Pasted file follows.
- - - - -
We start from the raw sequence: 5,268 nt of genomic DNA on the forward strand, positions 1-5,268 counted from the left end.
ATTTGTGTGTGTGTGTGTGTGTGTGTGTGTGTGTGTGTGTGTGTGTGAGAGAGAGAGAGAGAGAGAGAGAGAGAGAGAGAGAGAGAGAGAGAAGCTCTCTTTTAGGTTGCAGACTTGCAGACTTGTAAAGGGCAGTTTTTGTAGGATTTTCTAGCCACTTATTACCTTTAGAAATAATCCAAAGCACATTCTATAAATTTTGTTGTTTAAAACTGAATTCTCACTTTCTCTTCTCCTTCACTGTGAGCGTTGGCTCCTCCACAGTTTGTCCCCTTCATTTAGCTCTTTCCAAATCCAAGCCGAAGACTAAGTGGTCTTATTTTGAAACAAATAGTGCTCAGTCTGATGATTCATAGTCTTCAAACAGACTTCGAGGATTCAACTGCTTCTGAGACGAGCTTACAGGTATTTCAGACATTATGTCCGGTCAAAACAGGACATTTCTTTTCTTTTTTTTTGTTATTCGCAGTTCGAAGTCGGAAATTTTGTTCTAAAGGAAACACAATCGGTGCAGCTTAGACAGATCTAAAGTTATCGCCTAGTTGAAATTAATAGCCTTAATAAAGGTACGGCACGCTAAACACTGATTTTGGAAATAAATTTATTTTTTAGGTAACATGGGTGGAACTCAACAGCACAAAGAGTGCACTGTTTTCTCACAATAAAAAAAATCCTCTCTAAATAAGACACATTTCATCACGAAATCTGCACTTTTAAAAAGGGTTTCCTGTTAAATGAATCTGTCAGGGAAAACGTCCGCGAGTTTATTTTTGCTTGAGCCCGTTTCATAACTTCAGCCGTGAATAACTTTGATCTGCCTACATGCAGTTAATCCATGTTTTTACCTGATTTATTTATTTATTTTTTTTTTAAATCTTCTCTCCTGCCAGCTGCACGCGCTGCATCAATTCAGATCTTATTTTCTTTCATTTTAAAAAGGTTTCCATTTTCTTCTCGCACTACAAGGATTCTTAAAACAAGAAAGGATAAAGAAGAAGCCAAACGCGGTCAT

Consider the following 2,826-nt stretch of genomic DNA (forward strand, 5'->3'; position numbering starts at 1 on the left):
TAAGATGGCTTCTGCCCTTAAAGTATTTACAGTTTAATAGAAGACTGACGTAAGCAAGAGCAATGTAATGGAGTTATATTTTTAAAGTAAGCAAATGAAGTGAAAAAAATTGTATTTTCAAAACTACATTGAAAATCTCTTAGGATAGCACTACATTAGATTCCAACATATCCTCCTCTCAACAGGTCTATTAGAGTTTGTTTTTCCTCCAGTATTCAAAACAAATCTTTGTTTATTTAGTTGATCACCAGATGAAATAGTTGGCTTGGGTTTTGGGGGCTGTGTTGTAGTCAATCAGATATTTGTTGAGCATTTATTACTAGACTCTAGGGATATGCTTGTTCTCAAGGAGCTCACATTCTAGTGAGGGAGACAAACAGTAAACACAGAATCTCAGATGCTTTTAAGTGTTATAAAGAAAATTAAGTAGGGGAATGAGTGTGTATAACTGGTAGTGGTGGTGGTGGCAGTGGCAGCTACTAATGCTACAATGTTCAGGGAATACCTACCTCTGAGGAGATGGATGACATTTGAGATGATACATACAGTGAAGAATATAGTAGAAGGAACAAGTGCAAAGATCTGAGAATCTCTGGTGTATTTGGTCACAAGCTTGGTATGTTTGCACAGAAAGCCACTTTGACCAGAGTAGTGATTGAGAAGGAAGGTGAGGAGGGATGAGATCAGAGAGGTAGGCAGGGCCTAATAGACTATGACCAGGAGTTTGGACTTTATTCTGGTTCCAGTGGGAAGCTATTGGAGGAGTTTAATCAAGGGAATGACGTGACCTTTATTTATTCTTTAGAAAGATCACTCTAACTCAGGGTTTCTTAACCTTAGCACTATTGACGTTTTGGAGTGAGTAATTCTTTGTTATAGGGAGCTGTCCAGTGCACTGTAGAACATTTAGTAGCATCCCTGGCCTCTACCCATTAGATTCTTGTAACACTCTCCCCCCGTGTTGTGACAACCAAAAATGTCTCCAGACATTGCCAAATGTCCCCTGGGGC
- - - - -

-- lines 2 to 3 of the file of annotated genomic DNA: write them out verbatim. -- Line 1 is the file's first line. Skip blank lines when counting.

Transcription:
ATTTGTGTGTGTGTGTGTGTGTGTGTGTGTGTGTGTGTGTGTGTGTGAGAGAGAGAGAGAGAGAGAGAGAGAGAGAGAGAGAGAGAGAGAGAAGCTCTCTTTTAGGTTGCAGACTTGCAGACTTGTAAAGGGCAGTTTTTGTAGGATTTTCTAGCCACTTATTACCTTTAGAAATAATCCAAAGCACATTCTATAAATTTTGTTGTTTAAAACTGAATTCTCACTTTCTCTTCTCCTTCACTGTGAGCGTTGGCTCCTCCACAGTTTGTCCCCTTCATTTAGCTCTTTCCAAATCCAAGCCGAAGACTAAGTGGTCTTATTTTGAAACAAATAGTGCTCAGTCTGATGATTCATAGTCTTCAAACAGACTTCGAGGATTCAACTGCTTCTGAGACGAGCTTACAGGTATTTCAGACATTATGTCCGGTCAAAACAGGACATTTCTTTTCTTTTTTTTTGTTATTCGCAGTTCGAAGTCGGAAATTTTGTTCTAAAGGAAACACAATCGGTGCAGCTTAGACAGATCTAAAGTTATCGCCTAGTTGAAATTAATAGCCTTAATAAAGGTACGGCACGCTAAACACTGATTTTGGAAATAAATTTATTTTTTAGGTAACATGGGTGGAACTCAACAGCACAAAGAGTGCACTGTTTTCTCACAATAAAAAAAATCCTCTCTAAATAAGACACATTTCATCACGAAATCTGCACTTTTAAAAAGGGTTTCCTGTTAAATGAATCTGTCAGGGAAAACGTCCGCGAGTTTATTTTTGCTTGAGCCCGTTTCATAACTTCAGCCGTGAATAACTTTGATCTGCCTACATGCAGTTAATCCATGTTTTTACCTGATTTATTTATTTATTTTTTTTTTAAATCTTCTCTCCTGCCAGCTGCACGCGCTGCATCAATTCAGATCTTATTTTCTTTCATTTTAAAAAGGTTTCCATTTTCTTCTCGCACTACAAGGATTCTTAAAACAAGAAAGGATAAAGAAGAAGCCAAACGCGGTCAT

Consider the following 2,826-nt stretch of genomic DNA (forward strand, 5'->3'; position numbering starts at 1 on the left):